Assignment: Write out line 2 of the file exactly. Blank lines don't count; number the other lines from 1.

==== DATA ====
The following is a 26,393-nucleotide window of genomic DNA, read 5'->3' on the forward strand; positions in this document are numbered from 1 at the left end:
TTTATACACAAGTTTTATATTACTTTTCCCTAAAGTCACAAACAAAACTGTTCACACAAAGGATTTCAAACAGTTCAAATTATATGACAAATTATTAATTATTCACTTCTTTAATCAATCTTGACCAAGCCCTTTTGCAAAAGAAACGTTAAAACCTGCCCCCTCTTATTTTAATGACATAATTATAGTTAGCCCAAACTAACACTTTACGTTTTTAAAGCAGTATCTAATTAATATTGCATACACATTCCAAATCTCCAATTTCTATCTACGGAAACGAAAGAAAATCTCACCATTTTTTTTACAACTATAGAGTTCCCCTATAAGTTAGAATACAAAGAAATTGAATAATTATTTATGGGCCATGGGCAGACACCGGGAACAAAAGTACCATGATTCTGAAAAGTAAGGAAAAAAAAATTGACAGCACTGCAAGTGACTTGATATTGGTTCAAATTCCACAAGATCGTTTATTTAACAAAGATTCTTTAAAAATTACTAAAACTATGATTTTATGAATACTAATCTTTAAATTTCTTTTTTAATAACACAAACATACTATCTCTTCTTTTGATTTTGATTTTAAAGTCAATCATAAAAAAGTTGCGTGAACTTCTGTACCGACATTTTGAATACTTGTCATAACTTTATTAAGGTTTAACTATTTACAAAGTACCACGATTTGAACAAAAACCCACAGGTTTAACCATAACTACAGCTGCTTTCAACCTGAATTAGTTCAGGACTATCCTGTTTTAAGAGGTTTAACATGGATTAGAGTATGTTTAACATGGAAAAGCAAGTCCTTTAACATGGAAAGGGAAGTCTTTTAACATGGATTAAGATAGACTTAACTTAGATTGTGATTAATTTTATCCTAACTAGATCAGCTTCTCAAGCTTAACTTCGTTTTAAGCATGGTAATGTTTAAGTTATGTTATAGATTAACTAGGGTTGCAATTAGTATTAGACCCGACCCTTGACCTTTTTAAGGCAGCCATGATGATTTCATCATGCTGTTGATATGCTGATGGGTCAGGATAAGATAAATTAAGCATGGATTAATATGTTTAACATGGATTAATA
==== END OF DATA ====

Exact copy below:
TTTATACACAAGTTTTATATTACTTTTCCCTAAAGTCACAAACAAAACTGTTCACACAAAGGATTTCAAACAGTTCAAATTATATGACAAATTATTAATTATTCACTTCTTTAATCAATCTTGACCAAGCCCTTTTGCAAAAGAAACGTTAAAACCTGCCCCCTCTTATTTTAATGACATAATTATAGTTAGCCCAAACTAACACTTTACGTTTTTAAAGCAGTATCTAATTAATATTGCATACACATTCCAAATCTCCAATTTCTATCTACGGAAACGAAAGAAAATCTCACCATTTTTTTTACAACTATAGAGTTCCCCTATAAGTTAGAATACAAAGAAATTGAATAATTATTTATGGGCCATGGGCAGACACCGGGAACAAAAGTACCATGATTCTGAAAAGTAAGGAAAAAAAAATTGACAGCACTGCAAGTGACTTGATATTGGTTCAAATTCCACAAGATCGTTTATTTAACAAAGATTCTTTAAAAATTACTAAAACTATGATTTTATGAATACTAATCTTTAAATTTCTTTTTTAATAACACAAACATACTATCTCTTCTTTTGATTTTGATTTTAAAGTCAATCATAAAAAAGTTGCGTGAACTTCTGTACCGACATTTTGAATACTTGTCATAACTTTATTAAGGTTTAACTATTTACAAAGTACCACGATTTGAACAAAAACCCACAGGTTTAACCATAACTACAGCTGCTTTCAACCTGAATTAGTTCAGGACTATCCTGTTTTAAGAGGTTTAACATGGATTAGAGTATGTTTAACATGGAAAAGCAAGTCCTTTAACATGGAAAGGGAAGTCTTTTAACATGGATTAAGATAGACTTAACTTAGATTGTGATTAATTTTATCCTAACTAGATCAGCTTCTCAAGCTTAACTTCGTTTTAAGCATGGTAATGTTTAAGTTATGTTATAGATTAACTAGGGTTGCAATTAGTATTAGACCCGACCCTTGACCTTTTTAAGGCAGCCATGATGATTTCATCATGCTGTTGATATGCTGATGGGTCAGGATAAGATAAATTAAGCATGGATTAATATGTTTAACATGGATTAATA